Montag’s performances are all equally bloody and gooey, as the (unwitting) volunteers appear to get killed in several horrible ways which include being burned alive and death by bear traps. The volunteers played here by Suicide girls Flux Suicide, Cricket Suicide, Nixon Suicide and Amina Munster (who makes the most of having no leg in real life, by having it torn off in the film) are all surprisingly convincing as actors for the small amount of screen time which they have, especially Flux who actually has one of the more important scenes of the film, but even more surprising is that you never once do you get the feeling that, they have been used just because of their “Suicide Girl” links or as that the film is some kind of shameless "Suicide Girls" plus, especially after all it is one of the selling points of the DVD to lure weak minded men / women folk like myself, drawn in by the “Featuring the suicide girls” tagline on the DVD cover.

Director Kasten has assembled a great group of horror heavyweights including Crispin Glover, Jeffrey Combs, Brad Dourif all of which are great in their respective rolls, with Glover acting truly off the hook with a performance which is almost hypnotic with his showmanship as the Magician Montag, as he prances around the stage while constantly addressing his audience with his random rants about the embodiment of self. Meanwhile Jeffery Combs is almost unrecognizable, until the end of the film as “The Geek”, spending the film dressed like a crazy homeless person, as he provides the warm up act for the show, biting the heads of rats and performing other equally disgusting acts, much to the intended repulsion of the gathered crowd. Brad Dourif is basically back in his usual crazy role as Doctor Chong, which is the kind of role we have to come to expect from him, when he is not providing the voice of the psycho doll Chucky in the “Childs Play” films. Meanwhile the rest of the cast do a great job with Kip Pardue more than capable of playing the lead, keeping the audience intrigued, while never giving the final twist away, as he forces the audience to see only what Edmund see’s, uncovering the puzzle one piece at a time as he slowly puts it all together. I also should mention that this is probably one of the few films, where I haven’t been truly irritated by Bijou Phillips, who usually I find either too sleazy or just plain annoying, but here I felt none of that and was surprisingly sold on the apparent innocence of her character Maggie, who is clearly not as comfortable in this alternative world as Edmund seems to be, constantly sticking close to him when confronted with anything that invades her little bubble of innocence that she has created for herself, while often appearing shocked at just how deep into this world Edmund has immersed himself.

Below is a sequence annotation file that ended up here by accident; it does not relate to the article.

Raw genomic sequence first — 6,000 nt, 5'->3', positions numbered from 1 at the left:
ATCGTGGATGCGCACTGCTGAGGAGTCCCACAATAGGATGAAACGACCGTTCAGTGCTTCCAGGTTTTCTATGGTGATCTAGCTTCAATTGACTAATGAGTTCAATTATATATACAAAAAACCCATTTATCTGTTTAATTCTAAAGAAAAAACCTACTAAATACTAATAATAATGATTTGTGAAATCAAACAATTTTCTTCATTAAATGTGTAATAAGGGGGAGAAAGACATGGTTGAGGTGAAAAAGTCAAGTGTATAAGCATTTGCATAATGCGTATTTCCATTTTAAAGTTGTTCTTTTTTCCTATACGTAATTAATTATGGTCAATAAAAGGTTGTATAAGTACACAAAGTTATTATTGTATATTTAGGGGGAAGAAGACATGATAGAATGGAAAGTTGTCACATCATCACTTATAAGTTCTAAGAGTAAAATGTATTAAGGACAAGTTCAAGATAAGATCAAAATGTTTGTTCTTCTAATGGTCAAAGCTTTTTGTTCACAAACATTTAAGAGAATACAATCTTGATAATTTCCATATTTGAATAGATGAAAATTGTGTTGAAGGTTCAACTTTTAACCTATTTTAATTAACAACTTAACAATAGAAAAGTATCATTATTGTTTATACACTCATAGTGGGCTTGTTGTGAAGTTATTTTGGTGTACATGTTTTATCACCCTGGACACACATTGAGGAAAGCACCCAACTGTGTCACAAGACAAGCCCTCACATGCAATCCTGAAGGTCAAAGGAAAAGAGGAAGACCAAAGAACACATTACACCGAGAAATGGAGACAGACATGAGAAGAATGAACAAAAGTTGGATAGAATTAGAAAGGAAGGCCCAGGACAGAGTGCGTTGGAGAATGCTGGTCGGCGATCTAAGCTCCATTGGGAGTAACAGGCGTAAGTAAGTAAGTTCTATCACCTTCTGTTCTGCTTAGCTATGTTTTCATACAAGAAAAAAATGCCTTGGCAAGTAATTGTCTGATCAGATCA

The main problem I have with this film though, is mainly with how it is many ways attempting to fight well above its weight, with the story often getting confusing with the numerous layers, which Director Kasten has chosen to add to his vision, meaning that we are often bogged down in confusing visuals and making it hard to distinguish between the dream world and reality, something which it seems is clearly his intention, seemingly being represented of the mental state of Edmund though perhaps in the hands of another director, more familiar with this dream like style of film making, as sadly it detracts from what is generally a very watchable film. Still despite these issues I would certainly be interested in seeing more of his films, as the experience of watching “Wizard of Gore” certainly didn’t leave a bad taste in my mouth, unlike so many remakes that are churned out these days, it’s just more of a confused feeling that I now have to contend with. “Wizard of Gore” might get the backs up of the Herschell Gordon Lewis fan base and will no doubt be stumbled upon by fans drawn in more by the names featured on the cover, but it is certainly a film that deserves a watch (or two) as it is a film that has managed to at least escape the taboo of being a remake, to the point where it is a noteworthy film on its own merits, even if it’s minus points will no doubt lose it more fans than it gains, while perhaps proving to be one of the more interesting things that the "Suicide Girls" have attached their marketing machine to.